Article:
X9 Plus Smartband Review: Saving is not always good

X9 Plus Smartband Review: Saving is not always good

X9 Plus is a smartband that tries to make ease of use a strong point. Unfortunately, however, it carries with it a defect that profoundly limits daily use. In this complete review I will explain if it is worth buying it or betting on something else

In a market saturated with wrist devices with the most disparate features and functions, the most accessible proposals in economic terms come from China. The possibilities are varied: from the very complete smartwatch, ai fitness tracker to simple smartband with few more features than a digital watch.

X9 Plus is a smartband that for the proposed functions and the selling price enters involuntarily but inevitably in competition with the much more famous one Xiaomi Mi Band 2. Unfortunately, however, on balance, efficiency in everyday life is deeply affected by a real big defect.

X9 Plus Smartband Review: Saving is not always good

X9 Plus Smartband: design and construction are not its strong point but they let themselves be appreciated – Review

Upon opening the package, your attention will focus directly on the smartband. To tell the truth, it could not be otherwise since inside the sales box there are only the smartband, a magnetic battery charger and an instruction booklet written in Chinese and translated into English.

X9 More it has a central body consisting of a case completely in metal from the weight of 59 g inside which there is a display da 0,95” which unfortunately extends only for a low percentage of the available surface. However, the total black of the case, with the display off, provides a sensation of continuity and elegance. There is a defined area inside the lower frame of the dial “point touch”, the only real touchable part that will allow you to navigate between the various functions of the smartband. Speaking of the metal case, I must admit that its construction is one of the aspects that I liked the most about the smartband. No creaking, feeling of strength and attention to detail given by a beautiful milling on the sides. A really good job for a product of this type that can be worn with absolute comfort despite the considerable weight.

The back is made up of the magnetic charging pins and the sensor capable of detecting heart rate, blood pressure and percentage of oxygen in the blood. The strap of the smartband is characterized by a rubber with a particular striped texture which in a week of intense use has not hinted at any deterioration although it tends to accumulate a fair amount of dust. Honestly, the thickness of the strap leads me to recommend the purchase more to male than female users. There is also one IP67 certification which makes it resistant to water splashes.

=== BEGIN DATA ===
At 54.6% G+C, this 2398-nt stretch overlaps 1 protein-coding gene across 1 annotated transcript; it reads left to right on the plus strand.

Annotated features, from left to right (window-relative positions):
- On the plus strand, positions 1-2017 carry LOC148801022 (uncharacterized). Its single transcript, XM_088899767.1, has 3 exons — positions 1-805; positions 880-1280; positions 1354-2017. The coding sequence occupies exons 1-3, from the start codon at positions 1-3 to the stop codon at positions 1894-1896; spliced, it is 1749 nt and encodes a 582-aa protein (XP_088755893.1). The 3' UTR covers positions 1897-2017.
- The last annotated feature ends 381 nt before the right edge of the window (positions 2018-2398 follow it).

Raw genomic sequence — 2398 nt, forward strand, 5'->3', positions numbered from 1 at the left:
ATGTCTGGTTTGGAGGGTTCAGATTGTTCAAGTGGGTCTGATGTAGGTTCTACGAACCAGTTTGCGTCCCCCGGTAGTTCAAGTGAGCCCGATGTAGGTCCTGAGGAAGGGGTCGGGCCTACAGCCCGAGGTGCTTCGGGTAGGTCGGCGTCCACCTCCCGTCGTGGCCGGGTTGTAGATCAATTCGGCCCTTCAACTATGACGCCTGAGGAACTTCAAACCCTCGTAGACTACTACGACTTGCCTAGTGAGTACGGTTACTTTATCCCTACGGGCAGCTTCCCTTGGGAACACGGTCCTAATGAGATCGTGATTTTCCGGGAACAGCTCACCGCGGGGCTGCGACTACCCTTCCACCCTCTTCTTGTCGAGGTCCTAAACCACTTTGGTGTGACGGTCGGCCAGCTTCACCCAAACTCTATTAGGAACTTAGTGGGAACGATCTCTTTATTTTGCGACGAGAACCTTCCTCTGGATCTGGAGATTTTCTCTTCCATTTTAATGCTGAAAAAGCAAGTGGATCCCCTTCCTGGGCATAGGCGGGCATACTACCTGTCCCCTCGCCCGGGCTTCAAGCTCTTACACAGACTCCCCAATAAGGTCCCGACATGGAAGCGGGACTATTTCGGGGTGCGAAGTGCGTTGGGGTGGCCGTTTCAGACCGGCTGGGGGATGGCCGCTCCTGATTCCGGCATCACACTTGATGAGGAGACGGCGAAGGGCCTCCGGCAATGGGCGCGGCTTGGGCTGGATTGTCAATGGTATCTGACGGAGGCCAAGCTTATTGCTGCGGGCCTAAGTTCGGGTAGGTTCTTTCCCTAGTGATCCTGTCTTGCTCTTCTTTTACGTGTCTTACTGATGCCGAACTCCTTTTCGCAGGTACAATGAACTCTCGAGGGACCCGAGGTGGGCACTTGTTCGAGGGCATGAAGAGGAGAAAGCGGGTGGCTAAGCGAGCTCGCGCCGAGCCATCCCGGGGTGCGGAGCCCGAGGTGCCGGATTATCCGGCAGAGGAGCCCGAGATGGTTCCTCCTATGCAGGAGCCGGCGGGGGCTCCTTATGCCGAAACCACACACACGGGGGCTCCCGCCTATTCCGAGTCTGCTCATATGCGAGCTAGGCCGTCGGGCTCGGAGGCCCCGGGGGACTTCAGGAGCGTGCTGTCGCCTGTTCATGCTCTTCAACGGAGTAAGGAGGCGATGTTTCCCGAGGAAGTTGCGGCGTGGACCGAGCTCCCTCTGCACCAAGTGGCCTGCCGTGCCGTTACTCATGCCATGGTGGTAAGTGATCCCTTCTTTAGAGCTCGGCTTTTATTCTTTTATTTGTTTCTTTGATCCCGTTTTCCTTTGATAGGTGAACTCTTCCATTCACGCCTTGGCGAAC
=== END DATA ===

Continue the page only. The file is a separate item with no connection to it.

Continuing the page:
X9 Plus Smartband: the display is the only feature that does not do justice to a product otherwise perfectly consistent with the selling price – Review

The smartband display is a unit OLED at 0.95 “ with a resolution of 128×64 pixel. The switching on of the display is entrusted to the special “point touch” key or it is possible to reactivate it by rotating the wrist. In daily use this feature is absolutely unusable as in our experience, the rotation of the wrist reactivated the display about 3 times out of 10 and never when we really needed it.

From the technical characteristics of the display it is clear not to be able to expect particularly interesting performances but it could still be sufficient considering the graphic simplicity of the various screens. What really fails to be minimally sufficient, however, is the backlight. In an indoor environment it is not difficult to consult the information on the display and the backlight is able to be sufficient (as long as you keep it at the maximum of its three possible settings) but it is precisely when you need the smartband outdoors that you cannot rely on it. I have never been able to use this X9 Plus outdoors, whatever the degree of sunlight present, not even to see the time in the dullest days. And it is precisely this limit that leads me to advise against buying it.

X9 Plus Smartband Review: Saving is not always good

Photo deliberately overexposed. Only way to shoot the display lit in the sun.

X9 Plus Smartband: the software on board the band is sparse but manages to easily manage the few functions available – Review

The smartband

The X9 Plus smartband is certainly not a smartwatch with infinite customization possibilities and not even a fitness tracker. As a low-cost smartband, it provides the possibility of using some predefined functions trying to make the best use of the available hardware. The various functions are shown in the various screens that can be navigated through the touch key and are: date and time with battery status and bluetooth connection, pedometer, calories burned, distance traveled, hours of sleep (to be set manually), counts beats / pressure / oxygen percentage, Wake Up, smartphone search and shutdown. The navigation between the various screens is always very fluid and we have never had obstacles.